That means seniors at Fresno State are facing their fifth tuition increase since they started school. And a lot of them are not taking it sitting down.
Protesters greeted administrators meeting in Long Beach Monday afternoon. They're expecting the trustees' finance committee to rubber stamp tuition increases.
"Do not balance the budget on the backs of students, please," pleaded one student protester.
CSU has raised tuition four times since 2007 to make up for falling funding from Sacramento.
At Fresno State, the protests are a little quieter, but students say the increases are delaying the beginning of the rest of their lives.
"I've actually had to prolong my graduation," said graduate student Hector Cerda. "I've had to work more and try to find a way to pay for the rising cost."
Cerda is gathering signatures on a petition to stop the tuition hike. But administrators say their hands are tied.
They held off on an increase this fall, hoping for more money from the state, but they didn't get enough.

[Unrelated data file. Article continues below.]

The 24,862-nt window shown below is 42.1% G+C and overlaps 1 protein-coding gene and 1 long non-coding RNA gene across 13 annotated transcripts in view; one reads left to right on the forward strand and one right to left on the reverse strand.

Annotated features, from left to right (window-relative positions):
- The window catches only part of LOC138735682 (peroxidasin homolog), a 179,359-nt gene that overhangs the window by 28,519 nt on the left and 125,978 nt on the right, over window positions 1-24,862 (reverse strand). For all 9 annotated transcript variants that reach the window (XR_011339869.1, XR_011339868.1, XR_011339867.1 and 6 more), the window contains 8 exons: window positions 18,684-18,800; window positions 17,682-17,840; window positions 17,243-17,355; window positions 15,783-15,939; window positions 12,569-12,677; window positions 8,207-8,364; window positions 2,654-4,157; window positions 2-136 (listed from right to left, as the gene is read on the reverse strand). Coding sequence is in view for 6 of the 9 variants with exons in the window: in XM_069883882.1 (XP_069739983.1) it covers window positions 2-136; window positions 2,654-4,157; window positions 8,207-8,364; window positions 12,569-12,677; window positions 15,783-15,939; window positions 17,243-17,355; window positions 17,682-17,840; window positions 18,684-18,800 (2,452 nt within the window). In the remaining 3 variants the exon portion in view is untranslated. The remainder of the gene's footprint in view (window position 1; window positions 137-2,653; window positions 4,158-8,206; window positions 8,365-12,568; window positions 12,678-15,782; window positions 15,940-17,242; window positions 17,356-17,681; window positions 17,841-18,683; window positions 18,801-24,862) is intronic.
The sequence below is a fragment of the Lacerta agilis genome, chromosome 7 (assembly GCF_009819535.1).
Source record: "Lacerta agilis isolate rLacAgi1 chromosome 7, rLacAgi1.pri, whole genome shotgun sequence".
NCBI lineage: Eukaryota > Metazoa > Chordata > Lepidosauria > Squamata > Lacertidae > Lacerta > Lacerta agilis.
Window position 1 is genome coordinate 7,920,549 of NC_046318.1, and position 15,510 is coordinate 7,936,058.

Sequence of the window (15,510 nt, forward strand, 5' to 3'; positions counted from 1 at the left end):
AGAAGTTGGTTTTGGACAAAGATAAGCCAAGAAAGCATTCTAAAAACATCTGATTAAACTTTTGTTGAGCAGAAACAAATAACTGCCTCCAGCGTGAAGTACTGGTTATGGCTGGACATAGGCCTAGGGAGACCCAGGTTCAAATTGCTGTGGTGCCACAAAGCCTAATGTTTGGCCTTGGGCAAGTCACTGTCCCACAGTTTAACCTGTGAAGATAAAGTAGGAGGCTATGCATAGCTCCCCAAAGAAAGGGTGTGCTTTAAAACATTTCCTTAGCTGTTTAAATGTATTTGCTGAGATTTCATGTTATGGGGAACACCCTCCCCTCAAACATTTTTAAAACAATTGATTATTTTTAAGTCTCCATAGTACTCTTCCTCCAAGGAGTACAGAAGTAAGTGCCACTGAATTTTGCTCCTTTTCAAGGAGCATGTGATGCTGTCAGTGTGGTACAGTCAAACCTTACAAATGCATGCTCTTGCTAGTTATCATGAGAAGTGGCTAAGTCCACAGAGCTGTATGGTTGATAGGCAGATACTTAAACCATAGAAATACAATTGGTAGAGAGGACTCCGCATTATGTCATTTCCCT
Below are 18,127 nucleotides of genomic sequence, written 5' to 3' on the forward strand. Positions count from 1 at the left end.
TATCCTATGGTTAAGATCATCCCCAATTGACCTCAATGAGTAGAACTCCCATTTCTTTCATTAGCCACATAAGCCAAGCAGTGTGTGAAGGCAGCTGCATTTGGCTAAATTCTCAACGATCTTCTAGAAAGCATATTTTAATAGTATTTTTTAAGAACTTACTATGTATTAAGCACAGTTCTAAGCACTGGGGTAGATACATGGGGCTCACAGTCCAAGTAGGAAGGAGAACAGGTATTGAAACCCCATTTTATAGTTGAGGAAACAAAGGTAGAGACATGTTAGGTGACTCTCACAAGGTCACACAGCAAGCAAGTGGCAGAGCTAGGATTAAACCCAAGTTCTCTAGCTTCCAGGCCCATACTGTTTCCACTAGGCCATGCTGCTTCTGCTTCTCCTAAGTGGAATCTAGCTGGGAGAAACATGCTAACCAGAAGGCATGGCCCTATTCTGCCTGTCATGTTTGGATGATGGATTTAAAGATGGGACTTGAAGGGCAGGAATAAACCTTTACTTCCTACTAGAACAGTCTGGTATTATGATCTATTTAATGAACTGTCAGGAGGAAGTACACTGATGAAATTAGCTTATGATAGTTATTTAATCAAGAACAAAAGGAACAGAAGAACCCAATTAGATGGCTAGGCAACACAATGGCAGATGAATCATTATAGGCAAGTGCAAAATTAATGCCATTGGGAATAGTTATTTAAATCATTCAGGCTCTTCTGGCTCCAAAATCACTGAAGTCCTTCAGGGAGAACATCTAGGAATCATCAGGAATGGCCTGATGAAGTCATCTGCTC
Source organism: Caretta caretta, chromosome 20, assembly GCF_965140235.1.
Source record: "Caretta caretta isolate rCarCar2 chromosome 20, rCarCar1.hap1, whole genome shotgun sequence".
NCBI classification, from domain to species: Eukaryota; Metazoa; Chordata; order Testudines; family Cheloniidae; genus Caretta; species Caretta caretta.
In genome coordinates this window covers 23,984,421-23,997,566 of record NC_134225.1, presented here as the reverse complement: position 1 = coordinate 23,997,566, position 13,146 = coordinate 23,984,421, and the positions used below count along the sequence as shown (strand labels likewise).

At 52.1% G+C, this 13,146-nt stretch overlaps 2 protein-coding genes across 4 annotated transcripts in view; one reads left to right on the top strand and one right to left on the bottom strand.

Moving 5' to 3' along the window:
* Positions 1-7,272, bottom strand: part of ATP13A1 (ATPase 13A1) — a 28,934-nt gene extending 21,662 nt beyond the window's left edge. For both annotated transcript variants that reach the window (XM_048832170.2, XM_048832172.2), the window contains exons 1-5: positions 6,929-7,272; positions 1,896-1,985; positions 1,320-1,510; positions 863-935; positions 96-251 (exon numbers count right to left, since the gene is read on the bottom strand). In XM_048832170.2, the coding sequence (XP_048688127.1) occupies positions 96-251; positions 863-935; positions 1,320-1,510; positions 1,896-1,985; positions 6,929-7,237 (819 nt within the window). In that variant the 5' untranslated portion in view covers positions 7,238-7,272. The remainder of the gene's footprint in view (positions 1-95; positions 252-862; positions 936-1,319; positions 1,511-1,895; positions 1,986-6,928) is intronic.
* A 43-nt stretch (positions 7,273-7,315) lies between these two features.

Fresno State's president, Dr. John Welty is in Long Beach for the discussion. While he sympathizes with students, he says the schools need the extra money just to restore classes and services eliminated last year.
"These increases are necessary in order to serve the number of students who want to come," said Welty.
Under the plan, tuition would go up $105 for the spring semester. By next school year, students would be paying an extra $654 per year.
Administrators say Cal-State universities are still a bargain compared to state universities across the country.
For instance, Rutgers in New Jersey costs more than $12,000 per year. The University of Nevada at Reno costs more than $5,500. But full-time Fresno State undergrads will pay less than $5,000 this year, even after the increase.
Trustees vote on the tuition hikes Wednesday. Even if they approve next year's increase, it could still be reversed if the system gets more money from Sacramento.